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Chiropractic Journal of Australia : CJA September 2012
Chiropractic Journal of Australia Volume 42 Number 3 September 2012 93 Physical Examination The gait pattern of a patient with FAI may reveal a positive Trendelenburg sign (hip abductor weakness during the stance phase of gait).6,7,19 Passive range of motion of the affected hip is restricted, and often painful, in fexion, internal rotation and adduction, which is unlike the global restriction of motion found in advanced cases of DJD.7,12,14 Internal rotation with the hip in 90° of fexion is markedly limited in comparison to the other side.19 Possibly the most important clinical fnding indicative of FAI, is a positive impingement test (impingement sign).19 It has been demonstrated that in patients with a positive impingement test, there is a signifcant association with labral pathology.20 The anterior hip impingement test is performed with the patient in a supine position (Figure 2). The hip is internally rotated and adducted, as it is passively fexed to 90°.12,14 A reproduction of the patients symptoms is considered a positive sign.12,14 The anterior impingement test results in contact between the junction of the femoral head-neck and acetabular rim which cause pain where there is a labral or chondral lesion.14 The Log roll test, FABERE test and other provocative maneuvers may also be positive, but are nonspecifc for FAI.21 Radiographic Features Radiographic examination for FAI includes an anteroposterior (AP) pelvic view, and a lateral hip view on both sides. It is benefcial to use 10-15° of hip internal rotation on the AP pelvic view to compensate for femoral anteversion, providing optimal visualisation of a Cam lesion.13 Additional radiographs include an axial cross-table lateral view, frog-leg lateral view, and a false-profle view.7,12 All lateral views should be obtained bilaterally for the purpose of comparison.3 The AP pelvic radiograph provides visualisation of the contour of the lateral femoral head-neck junction, and should be routinely evaluated for the Cam lesion (pistol-grip or tilt deformity; Figure 3), acetabular protrusion, acetabular retroversion, and/or the pincer lesion (excessive arching of the acetabular roof; Figure 3).3,7 The lateral hip view will allow visualization of subchondral sclerosis and early subchondral cyst formation within the anterior acetabular rim, as well as joint space narrowing and acetabular over-coverage of the femoral head (Figure 4).13 FAI can be further quantifed on the lateral hip view, through measurement of the alpha angle (Figure 5A, 5B). A line is drawn along the axis of the femoral neck, and a second line drawn from the centre of the femoral head through the femoral head-neck junction.7,12 It has been concluded that an alpha angle of greater than or equal to 55° is an indicator of FAI.4 The radiographic signs of the Cam and pincer morphological abnormality are often overlooked because they are not looked for routinely.3 When detected, these radiographic signs provide the diagnosis of FAI, provided they are consistent with the clinical fndings.3 Additional radiographic features of FAI may include herniation pits (Pitt’s pits, geode) within the femoral neck, or an accessory ossicle along the superior acetabular rim (os acetabulum). Both fndings are historically viewed as normal physiological variants,3,7 however femoral herniation pits have been found in up to 33% of FAI patients.22 It is suggested that the high prevalence of these fbrocystic changes are the result of recurrent FAI rather than an incidental fnding in FEMOROACETABULAR IMPINGMENT JAROSZ Figure 3: Combination of Cam-type and pincer-type FAI. AP pelvic radiograph of a 33-year-old male patient demonstrating a combina- tion of Cam (arrow) and pincer lesions (arrowhead). Note the early degenerative changes to the acetabulum. Figure 4: Combination of Cam-type and pincer-type FAI. Lateral hip radiograph of a 33-year-old male patient demonstrating a combina- tion of Cam (arrow) and pincer lesions (arrowhead). Note the early degenerative changes to the acetabulum.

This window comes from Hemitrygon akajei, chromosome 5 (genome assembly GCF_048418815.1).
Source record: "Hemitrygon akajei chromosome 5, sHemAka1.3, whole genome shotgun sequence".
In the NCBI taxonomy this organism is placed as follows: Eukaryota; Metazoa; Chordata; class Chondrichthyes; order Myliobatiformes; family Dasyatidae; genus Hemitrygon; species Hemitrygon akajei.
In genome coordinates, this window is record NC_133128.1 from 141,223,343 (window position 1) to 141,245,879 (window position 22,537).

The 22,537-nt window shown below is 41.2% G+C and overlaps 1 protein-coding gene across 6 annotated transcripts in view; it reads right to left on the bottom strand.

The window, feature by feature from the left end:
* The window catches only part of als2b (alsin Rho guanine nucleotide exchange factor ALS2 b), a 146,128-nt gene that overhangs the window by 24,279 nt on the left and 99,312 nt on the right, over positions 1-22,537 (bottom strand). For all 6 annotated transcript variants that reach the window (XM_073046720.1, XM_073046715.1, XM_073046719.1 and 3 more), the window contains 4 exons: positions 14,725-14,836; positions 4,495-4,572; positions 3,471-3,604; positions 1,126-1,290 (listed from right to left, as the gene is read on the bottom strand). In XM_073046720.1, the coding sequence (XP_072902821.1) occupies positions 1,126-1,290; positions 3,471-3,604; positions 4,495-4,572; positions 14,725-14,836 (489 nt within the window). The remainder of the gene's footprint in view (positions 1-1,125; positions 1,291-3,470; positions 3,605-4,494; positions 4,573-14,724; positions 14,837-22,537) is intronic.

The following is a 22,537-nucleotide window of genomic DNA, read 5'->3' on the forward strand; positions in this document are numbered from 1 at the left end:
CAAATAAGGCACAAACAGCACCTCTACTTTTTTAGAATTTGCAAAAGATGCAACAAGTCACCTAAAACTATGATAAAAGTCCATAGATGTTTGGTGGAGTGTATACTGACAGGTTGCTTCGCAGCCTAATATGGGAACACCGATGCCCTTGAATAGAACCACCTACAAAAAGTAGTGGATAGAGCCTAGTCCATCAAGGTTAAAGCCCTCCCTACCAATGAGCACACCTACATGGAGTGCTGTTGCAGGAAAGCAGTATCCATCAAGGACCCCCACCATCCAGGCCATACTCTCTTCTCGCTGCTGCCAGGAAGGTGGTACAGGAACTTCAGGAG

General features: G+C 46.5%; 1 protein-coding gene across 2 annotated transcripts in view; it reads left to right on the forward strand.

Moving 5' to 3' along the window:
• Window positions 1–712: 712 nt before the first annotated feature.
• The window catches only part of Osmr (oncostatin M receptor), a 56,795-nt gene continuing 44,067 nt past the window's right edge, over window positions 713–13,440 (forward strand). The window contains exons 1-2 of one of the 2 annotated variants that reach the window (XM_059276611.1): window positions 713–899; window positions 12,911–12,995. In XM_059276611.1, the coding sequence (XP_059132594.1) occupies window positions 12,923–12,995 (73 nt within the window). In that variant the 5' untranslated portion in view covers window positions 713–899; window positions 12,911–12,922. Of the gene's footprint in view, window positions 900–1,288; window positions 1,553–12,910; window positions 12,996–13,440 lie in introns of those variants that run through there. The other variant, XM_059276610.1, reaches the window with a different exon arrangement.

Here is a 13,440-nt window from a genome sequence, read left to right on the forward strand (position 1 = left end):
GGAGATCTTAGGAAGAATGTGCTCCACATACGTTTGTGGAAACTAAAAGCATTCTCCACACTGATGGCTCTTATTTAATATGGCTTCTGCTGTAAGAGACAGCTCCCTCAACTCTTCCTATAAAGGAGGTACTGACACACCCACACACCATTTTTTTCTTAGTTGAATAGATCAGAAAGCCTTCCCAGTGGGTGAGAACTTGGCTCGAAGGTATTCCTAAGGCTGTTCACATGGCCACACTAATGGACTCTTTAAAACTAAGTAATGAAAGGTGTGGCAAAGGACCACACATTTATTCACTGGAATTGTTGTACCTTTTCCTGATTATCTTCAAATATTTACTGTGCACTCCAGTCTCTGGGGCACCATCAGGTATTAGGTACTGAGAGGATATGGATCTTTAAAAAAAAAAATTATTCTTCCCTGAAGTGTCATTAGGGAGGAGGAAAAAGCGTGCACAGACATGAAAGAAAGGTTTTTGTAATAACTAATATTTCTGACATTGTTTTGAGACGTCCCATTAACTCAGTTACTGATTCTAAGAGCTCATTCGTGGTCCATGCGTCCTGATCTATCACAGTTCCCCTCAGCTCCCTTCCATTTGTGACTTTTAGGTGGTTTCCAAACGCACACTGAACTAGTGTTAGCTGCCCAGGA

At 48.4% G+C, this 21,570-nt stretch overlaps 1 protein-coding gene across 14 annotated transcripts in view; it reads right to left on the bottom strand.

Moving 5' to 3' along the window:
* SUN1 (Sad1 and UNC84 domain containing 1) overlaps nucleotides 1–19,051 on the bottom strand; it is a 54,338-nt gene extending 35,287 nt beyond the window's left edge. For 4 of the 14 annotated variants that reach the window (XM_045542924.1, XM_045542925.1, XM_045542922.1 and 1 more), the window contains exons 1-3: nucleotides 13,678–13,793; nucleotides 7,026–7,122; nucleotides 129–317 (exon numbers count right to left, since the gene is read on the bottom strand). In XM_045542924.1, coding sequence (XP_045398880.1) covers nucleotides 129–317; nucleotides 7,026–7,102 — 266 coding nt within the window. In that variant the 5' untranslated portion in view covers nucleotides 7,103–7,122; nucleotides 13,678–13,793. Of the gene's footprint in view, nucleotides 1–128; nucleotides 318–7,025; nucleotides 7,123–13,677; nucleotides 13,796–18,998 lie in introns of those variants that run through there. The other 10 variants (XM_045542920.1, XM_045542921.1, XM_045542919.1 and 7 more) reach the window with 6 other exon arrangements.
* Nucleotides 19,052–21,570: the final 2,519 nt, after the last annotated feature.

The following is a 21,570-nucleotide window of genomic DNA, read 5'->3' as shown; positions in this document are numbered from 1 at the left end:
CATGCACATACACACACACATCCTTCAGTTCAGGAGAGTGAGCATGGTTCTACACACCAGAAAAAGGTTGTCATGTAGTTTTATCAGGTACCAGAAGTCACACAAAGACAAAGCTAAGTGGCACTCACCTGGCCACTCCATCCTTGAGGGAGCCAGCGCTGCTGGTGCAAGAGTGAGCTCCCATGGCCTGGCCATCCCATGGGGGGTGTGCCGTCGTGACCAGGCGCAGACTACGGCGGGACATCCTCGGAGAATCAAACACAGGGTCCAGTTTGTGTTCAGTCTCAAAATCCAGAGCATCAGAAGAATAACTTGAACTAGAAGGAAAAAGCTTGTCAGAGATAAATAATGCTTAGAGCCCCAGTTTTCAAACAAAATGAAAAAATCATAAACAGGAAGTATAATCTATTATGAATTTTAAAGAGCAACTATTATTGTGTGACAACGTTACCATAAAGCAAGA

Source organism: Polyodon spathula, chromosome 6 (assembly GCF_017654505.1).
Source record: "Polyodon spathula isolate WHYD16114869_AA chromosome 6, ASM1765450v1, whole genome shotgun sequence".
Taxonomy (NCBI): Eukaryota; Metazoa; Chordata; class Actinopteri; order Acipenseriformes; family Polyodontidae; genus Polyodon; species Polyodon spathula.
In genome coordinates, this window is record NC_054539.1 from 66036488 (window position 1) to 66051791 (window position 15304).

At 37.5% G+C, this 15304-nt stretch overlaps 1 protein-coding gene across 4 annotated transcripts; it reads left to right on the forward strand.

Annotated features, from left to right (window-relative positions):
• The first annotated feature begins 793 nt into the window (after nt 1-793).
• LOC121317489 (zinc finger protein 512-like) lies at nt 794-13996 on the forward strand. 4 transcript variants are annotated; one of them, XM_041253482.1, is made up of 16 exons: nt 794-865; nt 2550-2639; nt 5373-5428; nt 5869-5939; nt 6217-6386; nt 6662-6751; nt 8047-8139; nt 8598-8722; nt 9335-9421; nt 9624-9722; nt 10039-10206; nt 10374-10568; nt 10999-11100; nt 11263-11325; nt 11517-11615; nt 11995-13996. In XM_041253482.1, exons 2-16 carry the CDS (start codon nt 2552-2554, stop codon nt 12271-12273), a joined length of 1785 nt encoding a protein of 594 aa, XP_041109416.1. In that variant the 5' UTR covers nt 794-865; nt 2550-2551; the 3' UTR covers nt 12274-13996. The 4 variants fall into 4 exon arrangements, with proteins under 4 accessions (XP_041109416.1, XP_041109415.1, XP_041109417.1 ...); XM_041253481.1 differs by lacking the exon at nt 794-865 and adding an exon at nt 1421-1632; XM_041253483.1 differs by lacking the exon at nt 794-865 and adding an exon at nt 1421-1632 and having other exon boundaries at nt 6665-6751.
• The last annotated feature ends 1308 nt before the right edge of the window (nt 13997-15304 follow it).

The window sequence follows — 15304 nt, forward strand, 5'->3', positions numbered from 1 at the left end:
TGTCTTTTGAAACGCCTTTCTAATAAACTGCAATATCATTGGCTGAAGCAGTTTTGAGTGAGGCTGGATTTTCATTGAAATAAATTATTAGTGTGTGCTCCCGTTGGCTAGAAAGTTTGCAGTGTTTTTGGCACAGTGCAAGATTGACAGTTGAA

CJA June 2012
CJA December 2012